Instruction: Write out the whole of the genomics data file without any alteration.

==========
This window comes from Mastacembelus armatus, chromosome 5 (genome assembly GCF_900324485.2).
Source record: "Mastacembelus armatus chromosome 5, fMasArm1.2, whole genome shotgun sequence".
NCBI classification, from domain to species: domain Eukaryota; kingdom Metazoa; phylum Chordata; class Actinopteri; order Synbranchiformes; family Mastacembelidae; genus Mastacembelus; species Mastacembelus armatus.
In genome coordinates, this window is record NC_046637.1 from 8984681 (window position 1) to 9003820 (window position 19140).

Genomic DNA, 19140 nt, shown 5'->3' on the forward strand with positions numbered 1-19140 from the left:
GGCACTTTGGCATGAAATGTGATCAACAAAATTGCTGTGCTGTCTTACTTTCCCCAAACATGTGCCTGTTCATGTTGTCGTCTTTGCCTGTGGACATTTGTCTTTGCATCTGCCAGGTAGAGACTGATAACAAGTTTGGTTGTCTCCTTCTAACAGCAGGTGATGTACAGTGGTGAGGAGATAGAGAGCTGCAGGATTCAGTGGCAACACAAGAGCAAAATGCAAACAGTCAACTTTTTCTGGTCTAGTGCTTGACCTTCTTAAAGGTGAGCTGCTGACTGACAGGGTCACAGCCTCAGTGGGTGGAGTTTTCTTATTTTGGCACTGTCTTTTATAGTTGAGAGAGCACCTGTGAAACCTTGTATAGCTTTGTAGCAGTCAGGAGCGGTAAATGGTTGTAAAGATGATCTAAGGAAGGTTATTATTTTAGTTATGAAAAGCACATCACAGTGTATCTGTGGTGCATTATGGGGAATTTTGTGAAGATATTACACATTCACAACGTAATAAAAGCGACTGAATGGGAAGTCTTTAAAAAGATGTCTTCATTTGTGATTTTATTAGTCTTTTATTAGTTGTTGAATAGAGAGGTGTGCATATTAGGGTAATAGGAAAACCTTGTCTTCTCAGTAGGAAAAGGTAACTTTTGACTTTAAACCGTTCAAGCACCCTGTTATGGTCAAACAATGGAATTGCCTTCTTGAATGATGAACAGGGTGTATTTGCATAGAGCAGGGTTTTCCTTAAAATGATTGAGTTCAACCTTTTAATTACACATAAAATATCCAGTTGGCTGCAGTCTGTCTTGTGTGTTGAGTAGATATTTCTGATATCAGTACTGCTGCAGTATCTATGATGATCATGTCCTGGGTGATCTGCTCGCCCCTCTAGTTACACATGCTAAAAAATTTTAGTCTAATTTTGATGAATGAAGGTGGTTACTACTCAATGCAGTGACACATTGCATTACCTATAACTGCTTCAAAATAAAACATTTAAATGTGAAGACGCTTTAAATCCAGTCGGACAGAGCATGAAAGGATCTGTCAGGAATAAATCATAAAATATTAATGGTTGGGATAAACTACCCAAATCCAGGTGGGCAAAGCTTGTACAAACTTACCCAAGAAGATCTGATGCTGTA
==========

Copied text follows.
This window comes from Mastacembelus armatus, chromosome 5 (genome assembly GCF_900324485.2).
Source record: "Mastacembelus armatus chromosome 5, fMasArm1.2, whole genome shotgun sequence".
NCBI classification, from domain to species: domain Eukaryota; kingdom Metazoa; phylum Chordata; class Actinopteri; order Synbranchiformes; family Mastacembelidae; genus Mastacembelus; species Mastacembelus armatus.
In genome coordinates, this window is record NC_046637.1 from 8984681 (window position 1) to 9003820 (window position 19140).

Genomic DNA, 19140 nt, shown 5'->3' on the forward strand with positions numbered 1-19140 from the left:
GGCACTTTGGCATGAAATGTGATCAACAAAATTGCTGTGCTGTCTTACTTTCCCCAAACATGTGCCTGTTCATGTTGTCGTCTTTGCCTGTGGACATTTGTCTTTGCATCTGCCAGGTAGAGACTGATAACAAGTTTGGTTGTCTCCTTCTAACAGCAGGTGATGTACAGTGGTGAGGAGATAGAGAGCTGCAGGATTCAGTGGCAACACAAGAGCAAAATGCAAACAGTCAACTTTTTCTGGTCTAGTGCTTGACCTTCTTAAAGGTGAGCTGCTGACTGACAGGGTCACAGCCTCAGTGGGTGGAGTTTTCTTATTTTGGCACTGTCTTTTATAGTTGAGAGAGCACCTGTGAAACCTTGTATAGCTTTGTAGCAGTCAGGAGCGGTAAATGGTTGTAAAGATGATCTAAGGAAGGTTATTATTTTAGTTATGAAAAGCACATCACAGTGTATCTGTGGTGCATTATGGGGAATTTTGTGAAGATATTACACATTCACAACGTAATAAAAGCGACTGAATGGGAAGTCTTTAAAAAGATGTCTTCATTTGTGATTTTATTAGTCTTTTATTAGTTGTTGAATAGAGAGGTGTGCATATTAGGGTAATAGGAAAACCTTGTCTTCTCAGTAGGAAAAGGTAACTTTTGACTTTAAACCGTTCAAGCACCCTGTTATGGTCAAACAATGGAATTGCCTTCTTGAATGATGAACAGGGTGTATTTGCATAGAGCAGGGTTTTCCTTAAAATGATTGAGTTCAACCTTTTAATTACACATAAAATATCCAGTTGGCTGCAGTCTGTCTTGTGTGTTGAGTAGATATTTCTGATATCAGTACTGCTGCAGTATCTATGATGATCATGTCCTGGGTGATCTGCTCGCCCCTCTAGTTACACATGCTAAAAAATTTTAGTCTAATTTTGATGAATGAAGGTGGTTACTACTCAATGCAGTGACACATTGCATTACCTATAACTGCTTCAAAATAAAACATTTAAATGTGAAGACGCTTTAAATCCAGTCGGACAGAGCATGAAAGGATCTGTCAGGAATAAATCATAAAATATTAATGGTTGGGATAAACTACCCAAATCCAGGTGGGCAAAGCTTGTACAAACTTACCCAAGAAGATCTGATGCTGTA